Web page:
Museum of Science and Industry

Build an Electric Motor


Step 1 of 11:

Here's the Materials You'll Need:


Step 2 of 11:

Cut the wire into three pieces: one that is about 18 inches long, and two that are about 12 inches long. Strip about an inch of insulation off the ends of all three pieces of wire. On the longest piece of wire, blacken the top half of the stripped wire with a permanent marker.


Step 3 of 11:

Take the large piece of wire. Starting about 2 inches from the end, wrap the wire around two fingers (or the battery) to create a coil. The coil should be about the size of a quarter.


Step 4 of 11:

Take the long end of the wire, bisect the coil and wrap it once around the opposite side of the coil. Take the other loose end of wire and wrap it once around its side of the coil. The two “arms” should be directly opposite each other.


Step 5 of 11:

Bend the large paper clips so that the smaller bend becomes the base and the larger bend is made into a loop. These are the holders for the coil.


Step 6 of 11:

Attach one short wire to each paper clip by wrapping the end around the base.


Step 7 of 11:

Pile the three magnets on the table. Place a paper-clip holder on each side of the magnet pile, with the paper-clip bases extending away from the magnets. Tape the paper-clip bases to the table.


Step 8 of 11:

Position the coil above the magnets, with its arms resting in the loops of the paper-clip holders. When the coil is turned vertically, the bottom of the coil should be about 1 centimeter above the magnet pile. That’s why large paper clips are needed for the holders.


Step 9 of 11:

Take the free ends of the wires that are attached to the paper-clip holders and tape them to each end of the battery.

Safety note: Batteries can become hot when wires are attached to them.


Step 10 of 11:

Give the coil a gentle spin, and watch what happens. Warning: Disconnect the electric motor when not using, or after a few minutes of use because the circuit will get hot.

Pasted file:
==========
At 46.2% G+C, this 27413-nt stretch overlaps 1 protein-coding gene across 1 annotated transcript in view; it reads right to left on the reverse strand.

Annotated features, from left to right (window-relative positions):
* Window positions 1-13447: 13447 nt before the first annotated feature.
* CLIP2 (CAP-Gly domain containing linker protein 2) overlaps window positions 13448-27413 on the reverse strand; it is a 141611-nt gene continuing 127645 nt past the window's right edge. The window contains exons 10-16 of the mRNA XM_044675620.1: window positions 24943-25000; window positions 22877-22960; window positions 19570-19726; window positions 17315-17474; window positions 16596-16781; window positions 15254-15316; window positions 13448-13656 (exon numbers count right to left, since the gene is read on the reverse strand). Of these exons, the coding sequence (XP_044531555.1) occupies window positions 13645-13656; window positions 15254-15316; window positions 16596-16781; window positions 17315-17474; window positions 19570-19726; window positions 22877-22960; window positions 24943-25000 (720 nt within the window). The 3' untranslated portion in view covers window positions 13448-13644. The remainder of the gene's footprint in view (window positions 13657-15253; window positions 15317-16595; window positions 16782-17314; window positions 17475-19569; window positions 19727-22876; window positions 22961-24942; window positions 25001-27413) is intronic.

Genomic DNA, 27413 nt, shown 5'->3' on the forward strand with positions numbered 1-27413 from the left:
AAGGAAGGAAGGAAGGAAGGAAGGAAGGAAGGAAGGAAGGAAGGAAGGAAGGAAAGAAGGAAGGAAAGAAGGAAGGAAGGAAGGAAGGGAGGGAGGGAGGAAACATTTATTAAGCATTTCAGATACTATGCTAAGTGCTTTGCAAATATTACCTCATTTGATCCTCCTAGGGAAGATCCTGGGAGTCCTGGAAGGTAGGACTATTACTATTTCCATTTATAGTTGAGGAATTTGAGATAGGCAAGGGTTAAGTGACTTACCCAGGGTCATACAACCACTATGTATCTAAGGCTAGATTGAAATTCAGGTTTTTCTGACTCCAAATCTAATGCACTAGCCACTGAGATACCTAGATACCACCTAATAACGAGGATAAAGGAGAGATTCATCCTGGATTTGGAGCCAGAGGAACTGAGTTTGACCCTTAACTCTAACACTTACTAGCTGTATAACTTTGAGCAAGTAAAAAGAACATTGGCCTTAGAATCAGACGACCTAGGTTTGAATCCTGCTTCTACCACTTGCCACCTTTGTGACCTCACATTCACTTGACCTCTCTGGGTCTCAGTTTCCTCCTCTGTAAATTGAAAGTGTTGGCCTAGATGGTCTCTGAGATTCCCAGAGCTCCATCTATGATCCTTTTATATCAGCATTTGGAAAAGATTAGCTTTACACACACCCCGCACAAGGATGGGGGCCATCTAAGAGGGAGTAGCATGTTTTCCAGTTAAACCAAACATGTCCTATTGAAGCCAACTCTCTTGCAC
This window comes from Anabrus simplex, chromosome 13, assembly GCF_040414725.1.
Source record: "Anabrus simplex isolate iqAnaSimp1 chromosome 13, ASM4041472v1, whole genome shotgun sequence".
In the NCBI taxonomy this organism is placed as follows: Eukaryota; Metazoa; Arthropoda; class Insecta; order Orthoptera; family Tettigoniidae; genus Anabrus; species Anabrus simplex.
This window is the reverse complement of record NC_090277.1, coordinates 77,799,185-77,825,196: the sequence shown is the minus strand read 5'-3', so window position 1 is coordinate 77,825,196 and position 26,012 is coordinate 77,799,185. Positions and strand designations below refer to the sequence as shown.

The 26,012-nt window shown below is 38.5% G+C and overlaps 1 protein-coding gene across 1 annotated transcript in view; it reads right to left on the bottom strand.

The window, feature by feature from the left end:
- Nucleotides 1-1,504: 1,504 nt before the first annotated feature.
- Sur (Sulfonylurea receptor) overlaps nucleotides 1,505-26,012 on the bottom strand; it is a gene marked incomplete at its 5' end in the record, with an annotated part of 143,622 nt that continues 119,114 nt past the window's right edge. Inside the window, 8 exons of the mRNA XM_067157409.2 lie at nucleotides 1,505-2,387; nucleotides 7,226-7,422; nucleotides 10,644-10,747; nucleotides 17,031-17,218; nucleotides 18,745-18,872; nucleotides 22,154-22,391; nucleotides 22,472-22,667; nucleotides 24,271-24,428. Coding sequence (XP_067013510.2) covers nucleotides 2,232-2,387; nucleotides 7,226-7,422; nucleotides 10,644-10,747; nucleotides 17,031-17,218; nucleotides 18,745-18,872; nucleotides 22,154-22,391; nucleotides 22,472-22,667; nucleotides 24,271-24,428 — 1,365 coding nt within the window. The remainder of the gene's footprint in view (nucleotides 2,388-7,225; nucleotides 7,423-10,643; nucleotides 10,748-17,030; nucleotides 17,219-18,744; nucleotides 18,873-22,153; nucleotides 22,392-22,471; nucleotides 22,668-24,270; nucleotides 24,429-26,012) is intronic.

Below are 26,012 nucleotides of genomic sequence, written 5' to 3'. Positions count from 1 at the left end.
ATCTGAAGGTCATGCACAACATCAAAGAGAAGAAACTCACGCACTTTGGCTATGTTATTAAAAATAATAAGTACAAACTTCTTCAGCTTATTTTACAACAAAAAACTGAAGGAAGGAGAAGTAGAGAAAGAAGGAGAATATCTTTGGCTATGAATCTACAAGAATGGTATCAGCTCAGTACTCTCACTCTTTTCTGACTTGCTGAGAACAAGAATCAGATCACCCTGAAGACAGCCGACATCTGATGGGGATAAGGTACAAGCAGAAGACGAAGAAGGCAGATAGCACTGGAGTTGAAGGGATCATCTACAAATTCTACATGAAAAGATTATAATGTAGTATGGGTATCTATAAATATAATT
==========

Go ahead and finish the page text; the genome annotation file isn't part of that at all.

Building an electric motor requires patience and tinkering. If your motor doesn’t work, check this:


Step 11 of 11:

When a current flows through a coil of wire, the coil becomes an electromagnet. The direction of the current determines the polarity of the magnetic field. One side of the coil becomes the north pole, and the opposite side becomes the south pole. As with all magnets, opposite magnetic poles attract and like magnetic poles repel. The magnet pile placed under the coil attracts its opposite pole on the coil and repels its like pole, causing the coil to spin.

Since the arms of the coil only have insulation on one half, electric current only passes through when the uninsulated part of the wire touches the paperclips. When the coil swings around and the insulated part of the wire touches the paperclips, the current is interrupted, stopping the magnetic field for half a turn. When the current flows through the coil again, the two magnetic poles either repel or attract each other once more. After the coil starts spinning, momentum carries it through the part of its cycle when there is no current.

Almost every mechanical movement that you see around you is caused by an AC (alternating current) or DC (direct current) electric motor.

Key Terms Defined

Electromagnet
A magnet that gets its force of attraction from an electric current flowing through a wire
Magnetic field
The area around a magnet where its force can be detected
Polarity
The two areas (north pole and south pole) of the magnet where the magnetic force is the strongest

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